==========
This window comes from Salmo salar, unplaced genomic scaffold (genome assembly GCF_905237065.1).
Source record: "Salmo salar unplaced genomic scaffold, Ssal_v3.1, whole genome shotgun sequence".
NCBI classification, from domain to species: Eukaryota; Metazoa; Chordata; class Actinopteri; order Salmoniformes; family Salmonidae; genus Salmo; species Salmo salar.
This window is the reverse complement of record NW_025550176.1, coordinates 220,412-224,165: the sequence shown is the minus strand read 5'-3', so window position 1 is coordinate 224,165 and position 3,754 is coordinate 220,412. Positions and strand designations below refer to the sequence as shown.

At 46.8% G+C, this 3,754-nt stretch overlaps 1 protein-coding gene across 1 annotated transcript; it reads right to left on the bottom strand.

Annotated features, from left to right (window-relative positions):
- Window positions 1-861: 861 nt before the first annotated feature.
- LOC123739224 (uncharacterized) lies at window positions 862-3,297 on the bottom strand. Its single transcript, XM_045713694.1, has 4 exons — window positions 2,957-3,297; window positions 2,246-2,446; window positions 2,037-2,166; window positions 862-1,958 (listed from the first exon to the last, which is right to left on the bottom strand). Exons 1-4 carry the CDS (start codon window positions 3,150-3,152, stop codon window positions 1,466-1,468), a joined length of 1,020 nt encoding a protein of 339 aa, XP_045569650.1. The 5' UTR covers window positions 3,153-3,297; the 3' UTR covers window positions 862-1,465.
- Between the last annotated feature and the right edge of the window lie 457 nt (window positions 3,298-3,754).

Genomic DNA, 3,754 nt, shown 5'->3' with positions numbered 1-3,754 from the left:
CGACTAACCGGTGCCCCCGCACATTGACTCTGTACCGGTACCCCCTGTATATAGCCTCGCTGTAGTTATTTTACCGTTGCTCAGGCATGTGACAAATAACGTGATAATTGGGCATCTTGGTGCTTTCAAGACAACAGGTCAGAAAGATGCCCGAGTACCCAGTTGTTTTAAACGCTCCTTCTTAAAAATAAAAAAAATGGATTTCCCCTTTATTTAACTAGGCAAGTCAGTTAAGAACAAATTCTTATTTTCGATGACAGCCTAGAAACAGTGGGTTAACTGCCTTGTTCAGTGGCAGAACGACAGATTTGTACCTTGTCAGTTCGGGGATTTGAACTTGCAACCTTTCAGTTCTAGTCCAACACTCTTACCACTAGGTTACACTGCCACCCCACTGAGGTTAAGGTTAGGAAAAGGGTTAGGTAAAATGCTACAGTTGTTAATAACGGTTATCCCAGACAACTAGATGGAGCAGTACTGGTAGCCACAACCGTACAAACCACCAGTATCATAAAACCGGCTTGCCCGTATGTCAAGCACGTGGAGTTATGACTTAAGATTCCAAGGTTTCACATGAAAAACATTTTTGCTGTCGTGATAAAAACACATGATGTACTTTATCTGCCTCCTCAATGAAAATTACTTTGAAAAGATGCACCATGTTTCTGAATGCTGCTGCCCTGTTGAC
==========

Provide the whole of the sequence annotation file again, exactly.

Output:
This window comes from Salmo salar, unplaced genomic scaffold (genome assembly GCF_905237065.1).
Source record: "Salmo salar unplaced genomic scaffold, Ssal_v3.1, whole genome shotgun sequence".
NCBI classification, from domain to species: Eukaryota; Metazoa; Chordata; class Actinopteri; order Salmoniformes; family Salmonidae; genus Salmo; species Salmo salar.
This window is the reverse complement of record NW_025550176.1, coordinates 220,412-224,165: the sequence shown is the minus strand read 5'-3', so window position 1 is coordinate 224,165 and position 3,754 is coordinate 220,412. Positions and strand designations below refer to the sequence as shown.

At 46.8% G+C, this 3,754-nt stretch overlaps 1 protein-coding gene across 1 annotated transcript; it reads right to left on the bottom strand.

Annotated features, from left to right (window-relative positions):
- Window positions 1-861: 861 nt before the first annotated feature.
- LOC123739224 (uncharacterized) lies at window positions 862-3,297 on the bottom strand. Its single transcript, XM_045713694.1, has 4 exons — window positions 2,957-3,297; window positions 2,246-2,446; window positions 2,037-2,166; window positions 862-1,958 (listed from the first exon to the last, which is right to left on the bottom strand). Exons 1-4 carry the CDS (start codon window positions 3,150-3,152, stop codon window positions 1,466-1,468), a joined length of 1,020 nt encoding a protein of 339 aa, XP_045569650.1. The 5' UTR covers window positions 3,153-3,297; the 3' UTR covers window positions 862-1,465.
- Between the last annotated feature and the right edge of the window lie 457 nt (window positions 3,298-3,754).

Genomic DNA, 3,754 nt, shown 5'->3' with positions numbered 1-3,754 from the left:
CGACTAACCGGTGCCCCCGCACATTGACTCTGTACCGGTACCCCCTGTATATAGCCTCGCTGTAGTTATTTTACCGTTGCTCAGGCATGTGACAAATAACGTGATAATTGGGCATCTTGGTGCTTTCAAGACAACAGGTCAGAAAGATGCCCGAGTACCCAGTTGTTTTAAACGCTCCTTCTTAAAAATAAAAAAAATGGATTTCCCCTTTATTTAACTAGGCAAGTCAGTTAAGAACAAATTCTTATTTTCGATGACAGCCTAGAAACAGTGGGTTAACTGCCTTGTTCAGTGGCAGAACGACAGATTTGTACCTTGTCAGTTCGGGGATTTGAACTTGCAACCTTTCAGTTCTAGTCCAACACTCTTACCACTAGGTTACACTGCCACCCCACTGAGGTTAAGGTTAGGAAAAGGGTTAGGTAAAATGCTACAGTTGTTAATAACGGTTATCCCAGACAACTAGATGGAGCAGTACTGGTAGCCACAACCGTACAAACCACCAGTATCATAAAACCGGCTTGCCCGTATGTCAAGCACGTGGAGTTATGACTTAAGATTCCAAGGTTTCACATGAAAAACATTTTTGCTGTCGTGATAAAAACACATGATGTACTTTATCTGCCTCCTCAATGAAAATTACTTTGAAAAGATGCACCATGTTTCTGAATGCTGCTGCCCTGTTGAC